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I had a paper-and-ink image with a thick black border around it. Past the black border was very dirty white paper. I wanted to (using Photoshop) replace the dirty white paper with pure white, or possibly with paper texture cloned from other parts of the image.

I realized that there was a reasonable gap in luminosity between the border and the dirt, so I figured what I could do is pick a shade of grey somewhere inside that gap, let's call it the threshold, that's brighter than the border, and darker than the dirt. Then just use the polygonal lasso tool to select right down the middle of the black border (so no finicky feathered edges on the selection, just nice straight lines) and select the dirty trim around the image. Fill that area with white on a new layer, and then say "Display this layer wherever the background is brighter than the threshold, otherwise display the background." If I pick the right threshold value, that should have the effect of masking off the dirty white paper, but letting through the border, right? All without the need to do any tedious, risky manual work that might gnaw into the border.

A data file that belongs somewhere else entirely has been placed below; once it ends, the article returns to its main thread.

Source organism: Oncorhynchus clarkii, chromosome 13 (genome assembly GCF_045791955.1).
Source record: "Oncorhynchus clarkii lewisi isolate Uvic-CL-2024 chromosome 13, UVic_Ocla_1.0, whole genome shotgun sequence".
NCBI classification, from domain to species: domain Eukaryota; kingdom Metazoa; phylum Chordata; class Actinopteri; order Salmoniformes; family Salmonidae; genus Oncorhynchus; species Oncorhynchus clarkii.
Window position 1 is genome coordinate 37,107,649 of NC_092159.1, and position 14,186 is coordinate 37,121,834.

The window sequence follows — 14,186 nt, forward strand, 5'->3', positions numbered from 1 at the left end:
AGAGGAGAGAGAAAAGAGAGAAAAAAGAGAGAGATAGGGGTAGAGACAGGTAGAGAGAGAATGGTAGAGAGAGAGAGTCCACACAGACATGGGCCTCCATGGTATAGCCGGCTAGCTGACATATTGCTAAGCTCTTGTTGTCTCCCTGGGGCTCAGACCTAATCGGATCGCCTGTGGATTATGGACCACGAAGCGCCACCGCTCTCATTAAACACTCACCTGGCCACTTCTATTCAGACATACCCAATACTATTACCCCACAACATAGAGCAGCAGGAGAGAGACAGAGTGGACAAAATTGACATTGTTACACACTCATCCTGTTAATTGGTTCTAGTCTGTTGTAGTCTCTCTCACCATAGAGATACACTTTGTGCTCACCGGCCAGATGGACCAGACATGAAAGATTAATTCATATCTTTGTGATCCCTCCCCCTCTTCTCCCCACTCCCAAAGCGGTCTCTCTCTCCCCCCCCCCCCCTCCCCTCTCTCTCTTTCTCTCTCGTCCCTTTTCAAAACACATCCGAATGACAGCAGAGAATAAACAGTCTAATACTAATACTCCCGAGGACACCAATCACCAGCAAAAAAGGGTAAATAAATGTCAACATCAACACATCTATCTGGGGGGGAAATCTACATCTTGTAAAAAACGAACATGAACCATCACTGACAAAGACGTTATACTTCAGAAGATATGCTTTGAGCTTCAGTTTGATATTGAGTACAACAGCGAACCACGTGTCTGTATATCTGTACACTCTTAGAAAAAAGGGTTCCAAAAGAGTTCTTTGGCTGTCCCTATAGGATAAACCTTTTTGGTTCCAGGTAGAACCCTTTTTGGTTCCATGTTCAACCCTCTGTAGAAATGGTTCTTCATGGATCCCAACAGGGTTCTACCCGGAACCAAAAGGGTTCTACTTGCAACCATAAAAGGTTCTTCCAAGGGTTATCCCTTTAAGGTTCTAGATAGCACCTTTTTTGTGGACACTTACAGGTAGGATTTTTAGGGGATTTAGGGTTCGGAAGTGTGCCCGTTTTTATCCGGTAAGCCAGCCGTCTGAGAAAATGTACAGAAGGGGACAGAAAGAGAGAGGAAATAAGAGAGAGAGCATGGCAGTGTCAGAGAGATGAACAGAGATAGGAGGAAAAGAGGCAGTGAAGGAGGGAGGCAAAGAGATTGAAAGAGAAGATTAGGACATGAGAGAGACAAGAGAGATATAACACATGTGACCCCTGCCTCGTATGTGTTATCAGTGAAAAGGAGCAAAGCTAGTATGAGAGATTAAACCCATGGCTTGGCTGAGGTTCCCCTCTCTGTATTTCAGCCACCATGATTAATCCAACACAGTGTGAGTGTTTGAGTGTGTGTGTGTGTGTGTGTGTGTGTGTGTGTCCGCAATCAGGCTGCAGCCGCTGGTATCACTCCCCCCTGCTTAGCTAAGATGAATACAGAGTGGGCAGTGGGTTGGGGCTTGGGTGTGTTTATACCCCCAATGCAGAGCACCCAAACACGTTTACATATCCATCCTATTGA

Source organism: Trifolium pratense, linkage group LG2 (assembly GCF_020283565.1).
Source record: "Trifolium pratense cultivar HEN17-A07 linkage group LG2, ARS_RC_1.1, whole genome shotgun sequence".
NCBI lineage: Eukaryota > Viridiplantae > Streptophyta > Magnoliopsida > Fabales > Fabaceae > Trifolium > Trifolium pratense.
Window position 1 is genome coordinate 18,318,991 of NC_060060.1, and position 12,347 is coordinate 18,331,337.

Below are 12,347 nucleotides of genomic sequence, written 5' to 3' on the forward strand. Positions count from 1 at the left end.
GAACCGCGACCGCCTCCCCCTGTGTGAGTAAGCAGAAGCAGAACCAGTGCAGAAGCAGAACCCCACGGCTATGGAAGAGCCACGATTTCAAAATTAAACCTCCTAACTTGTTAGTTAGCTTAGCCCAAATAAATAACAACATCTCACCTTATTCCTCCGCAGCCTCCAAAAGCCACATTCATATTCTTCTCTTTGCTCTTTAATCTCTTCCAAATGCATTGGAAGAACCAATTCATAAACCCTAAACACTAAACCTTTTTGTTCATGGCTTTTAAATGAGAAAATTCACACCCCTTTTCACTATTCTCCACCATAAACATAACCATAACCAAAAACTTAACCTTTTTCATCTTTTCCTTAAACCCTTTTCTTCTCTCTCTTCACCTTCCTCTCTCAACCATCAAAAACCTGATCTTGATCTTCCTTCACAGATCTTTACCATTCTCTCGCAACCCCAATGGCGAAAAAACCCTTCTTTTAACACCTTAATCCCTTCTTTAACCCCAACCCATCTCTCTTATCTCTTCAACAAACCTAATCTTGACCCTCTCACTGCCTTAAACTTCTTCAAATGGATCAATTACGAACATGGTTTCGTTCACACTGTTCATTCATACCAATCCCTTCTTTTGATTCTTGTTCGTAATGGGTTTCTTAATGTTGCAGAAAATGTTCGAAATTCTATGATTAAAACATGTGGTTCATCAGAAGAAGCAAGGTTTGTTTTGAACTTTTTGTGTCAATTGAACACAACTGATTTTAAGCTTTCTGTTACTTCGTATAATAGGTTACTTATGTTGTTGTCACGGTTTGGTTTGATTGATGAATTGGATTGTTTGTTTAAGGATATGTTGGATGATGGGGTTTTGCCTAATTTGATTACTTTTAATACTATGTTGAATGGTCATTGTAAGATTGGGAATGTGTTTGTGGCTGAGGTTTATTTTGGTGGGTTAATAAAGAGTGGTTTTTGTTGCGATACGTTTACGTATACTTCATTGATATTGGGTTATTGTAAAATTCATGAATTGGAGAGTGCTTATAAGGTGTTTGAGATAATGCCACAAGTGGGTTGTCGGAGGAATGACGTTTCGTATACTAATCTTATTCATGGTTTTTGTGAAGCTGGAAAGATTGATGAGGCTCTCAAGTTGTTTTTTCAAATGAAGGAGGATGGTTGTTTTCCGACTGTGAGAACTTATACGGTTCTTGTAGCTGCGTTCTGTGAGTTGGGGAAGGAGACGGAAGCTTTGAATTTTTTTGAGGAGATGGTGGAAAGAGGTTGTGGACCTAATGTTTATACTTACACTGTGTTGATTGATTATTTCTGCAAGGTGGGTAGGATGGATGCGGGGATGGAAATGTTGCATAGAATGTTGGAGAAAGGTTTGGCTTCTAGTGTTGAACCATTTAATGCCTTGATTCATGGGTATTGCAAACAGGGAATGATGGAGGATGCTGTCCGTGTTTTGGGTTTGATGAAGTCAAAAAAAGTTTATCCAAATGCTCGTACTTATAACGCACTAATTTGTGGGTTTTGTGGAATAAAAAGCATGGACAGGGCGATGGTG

But how can I do that? Is it even possible?

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Can you show a sample? Seems to me you could just use a Levels or Curves adjustment to remove the "dirty" portion and set it to white. –  Scott Jan 3 '13 at 23:49
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1 Answer 1

I think what you try to do is this:

  1. Copy the original layer
  2. Hit D to reset your foreground and background colors
  3. Use the stamp-filter on the copied layer Filter > Sketch > Stamp
  4. Adjust Light/Dark Ballance (your threshold) and smoothness to your liking
  5. Select the whole layer and copy it
  6. Create a mask on your original layer
  7. Alt+Click on the mask thumbnail
  8. Paste the copied content from before
  9. Invert the mask CMD or CTRL+I)
  10. Delete the layer you used the stamp filter on
  11. Create a white layer for your background
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